St. Thomas the Apostle Newsletter
May 1, 2020 (SS. Philip and James, Apostles and Martyrs)
Psalm 127 provides an excellent philosophy for parish ministry…
It begins “Except the LORD build the house, they labour in vain that build it: except the LORD keep the city, the watchman waketh but in vain.”
Effective parish ministry must begin with the Lord’s favor. If what we do (in parish life and in our own) does not have our Lord’s blessing upon it, it will fail.
How do we obtain the Lord’s favor? By faithful obedience to our Lord’s Word. We can plan and execute great strategies, but without up-front and all-throughout faithfulness in our personal and corporate lives, it will amount to little.
The bricks that build a parish are corporate faithfulness to Scripture and Tradition (2 Thessalonians 2:15), and the mortar that keeps those bricks in place is individual faithfulness to Christ in thought, word and deed. Faithfulness is being willing to lose in order to gain. We must lose ourselves in Christ in order to gain the blessing of everlasting life (Philippians 3:7, 8). This is a process we must work out daily (Philippians 2:12-15).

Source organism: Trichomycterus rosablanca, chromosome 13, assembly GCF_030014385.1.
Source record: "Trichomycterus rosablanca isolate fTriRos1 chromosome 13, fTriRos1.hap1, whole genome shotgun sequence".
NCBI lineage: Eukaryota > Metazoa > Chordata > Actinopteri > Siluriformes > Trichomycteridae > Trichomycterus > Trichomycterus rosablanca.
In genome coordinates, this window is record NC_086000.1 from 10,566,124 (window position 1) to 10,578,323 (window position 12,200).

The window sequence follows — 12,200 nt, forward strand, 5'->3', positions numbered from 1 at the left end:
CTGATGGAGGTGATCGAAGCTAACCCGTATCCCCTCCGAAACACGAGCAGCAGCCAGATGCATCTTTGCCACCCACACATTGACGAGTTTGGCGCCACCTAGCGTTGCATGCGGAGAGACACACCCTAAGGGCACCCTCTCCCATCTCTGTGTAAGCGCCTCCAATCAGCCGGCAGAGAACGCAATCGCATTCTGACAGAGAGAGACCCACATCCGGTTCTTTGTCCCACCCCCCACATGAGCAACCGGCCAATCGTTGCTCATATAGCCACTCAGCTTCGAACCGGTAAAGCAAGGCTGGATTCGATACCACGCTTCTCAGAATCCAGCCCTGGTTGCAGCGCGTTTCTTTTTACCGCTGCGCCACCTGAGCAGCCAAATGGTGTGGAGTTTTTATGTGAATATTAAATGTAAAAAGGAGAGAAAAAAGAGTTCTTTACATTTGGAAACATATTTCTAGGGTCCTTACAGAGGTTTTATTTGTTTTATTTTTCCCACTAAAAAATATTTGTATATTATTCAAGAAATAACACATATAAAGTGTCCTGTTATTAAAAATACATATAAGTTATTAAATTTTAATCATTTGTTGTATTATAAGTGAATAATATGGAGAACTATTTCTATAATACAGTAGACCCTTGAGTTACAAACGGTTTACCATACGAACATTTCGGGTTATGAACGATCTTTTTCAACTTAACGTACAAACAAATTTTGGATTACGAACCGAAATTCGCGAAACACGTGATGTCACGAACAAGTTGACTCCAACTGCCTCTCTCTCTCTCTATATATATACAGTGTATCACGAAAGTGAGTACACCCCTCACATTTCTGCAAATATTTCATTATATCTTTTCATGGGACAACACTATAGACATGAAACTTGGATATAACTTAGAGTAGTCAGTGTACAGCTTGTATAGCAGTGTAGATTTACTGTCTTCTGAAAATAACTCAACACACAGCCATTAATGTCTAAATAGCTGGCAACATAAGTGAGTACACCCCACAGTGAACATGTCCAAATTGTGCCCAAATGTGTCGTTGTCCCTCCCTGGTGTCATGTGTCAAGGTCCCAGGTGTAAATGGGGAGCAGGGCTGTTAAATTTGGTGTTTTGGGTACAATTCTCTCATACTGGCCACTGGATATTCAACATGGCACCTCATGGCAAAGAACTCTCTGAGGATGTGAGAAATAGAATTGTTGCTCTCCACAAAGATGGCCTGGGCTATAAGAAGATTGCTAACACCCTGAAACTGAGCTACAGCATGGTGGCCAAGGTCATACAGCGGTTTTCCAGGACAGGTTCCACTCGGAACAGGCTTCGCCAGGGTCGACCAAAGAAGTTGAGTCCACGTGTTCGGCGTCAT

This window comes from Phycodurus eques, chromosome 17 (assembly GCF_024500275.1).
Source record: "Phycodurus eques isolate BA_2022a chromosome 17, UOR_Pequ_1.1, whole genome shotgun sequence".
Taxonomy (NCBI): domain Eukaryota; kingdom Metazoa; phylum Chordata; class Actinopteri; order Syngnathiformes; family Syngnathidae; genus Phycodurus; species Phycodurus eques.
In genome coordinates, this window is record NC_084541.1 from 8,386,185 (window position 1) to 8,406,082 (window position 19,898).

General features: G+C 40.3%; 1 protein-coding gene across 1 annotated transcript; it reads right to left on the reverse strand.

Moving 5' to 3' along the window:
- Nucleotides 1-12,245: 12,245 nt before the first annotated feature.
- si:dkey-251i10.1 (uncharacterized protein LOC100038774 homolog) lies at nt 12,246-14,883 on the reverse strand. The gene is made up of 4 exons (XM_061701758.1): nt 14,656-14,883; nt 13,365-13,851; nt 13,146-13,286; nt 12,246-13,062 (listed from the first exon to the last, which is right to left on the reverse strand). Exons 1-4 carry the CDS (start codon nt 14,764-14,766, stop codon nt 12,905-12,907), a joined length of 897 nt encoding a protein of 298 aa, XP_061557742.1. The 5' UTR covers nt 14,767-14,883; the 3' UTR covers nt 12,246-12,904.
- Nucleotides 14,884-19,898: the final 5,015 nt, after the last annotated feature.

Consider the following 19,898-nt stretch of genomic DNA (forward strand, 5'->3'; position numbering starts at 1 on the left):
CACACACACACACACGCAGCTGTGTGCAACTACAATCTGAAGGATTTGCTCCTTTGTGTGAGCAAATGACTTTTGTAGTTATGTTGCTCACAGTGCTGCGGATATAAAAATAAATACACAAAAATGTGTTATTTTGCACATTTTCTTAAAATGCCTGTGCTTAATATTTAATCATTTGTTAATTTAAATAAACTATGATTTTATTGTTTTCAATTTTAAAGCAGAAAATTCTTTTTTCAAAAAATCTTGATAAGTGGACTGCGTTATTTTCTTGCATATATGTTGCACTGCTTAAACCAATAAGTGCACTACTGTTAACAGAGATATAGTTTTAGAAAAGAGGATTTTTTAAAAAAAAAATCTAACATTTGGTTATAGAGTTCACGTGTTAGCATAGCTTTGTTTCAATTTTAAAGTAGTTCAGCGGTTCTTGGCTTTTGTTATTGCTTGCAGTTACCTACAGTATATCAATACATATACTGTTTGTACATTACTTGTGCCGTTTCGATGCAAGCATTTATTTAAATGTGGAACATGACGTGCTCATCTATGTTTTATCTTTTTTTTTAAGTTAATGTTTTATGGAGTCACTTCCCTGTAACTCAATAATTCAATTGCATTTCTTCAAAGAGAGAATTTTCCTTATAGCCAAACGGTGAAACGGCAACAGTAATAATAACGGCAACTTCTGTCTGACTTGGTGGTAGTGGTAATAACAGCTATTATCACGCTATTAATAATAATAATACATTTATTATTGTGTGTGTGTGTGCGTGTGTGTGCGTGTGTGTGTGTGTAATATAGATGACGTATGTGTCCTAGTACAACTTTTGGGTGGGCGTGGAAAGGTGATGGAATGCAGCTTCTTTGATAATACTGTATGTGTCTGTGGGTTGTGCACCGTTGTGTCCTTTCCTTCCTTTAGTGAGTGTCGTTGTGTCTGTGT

Faithfulness is an inside out process. We do what we love, and if we love Christ with all of our heart, with all of our soul, with all of our mind and with all of our strength, then we will be working out our faith with faithfulness that is visible and tangible (1 Peter 2:11, 12).
You’ve heard the adage, “Give a child a fish, you feed him for a day. Teach a child to fish and he will be fed forever.” Here is an adage that can be related to parish life… “If you want to build a boat, you can teach people to gather the wood and other materials, and the tools, and give them a construction plan. Or, you can teach them to love the sea.”
Parishes are built up when men and women are taught to love Jesus Christ and His body, the Church, and to submit themselves to one another in that love (1 John 4:10, 11). No human generated growth strategy can do this. We are committed to and do what we love, and when we love Christ and His Church, and see our parish as a means for expressing that love, it will be evident in who we are and what we do, and we will share that love with others.
The rest we trust to the Lord to build. He decides the numbers (Acts 2:47).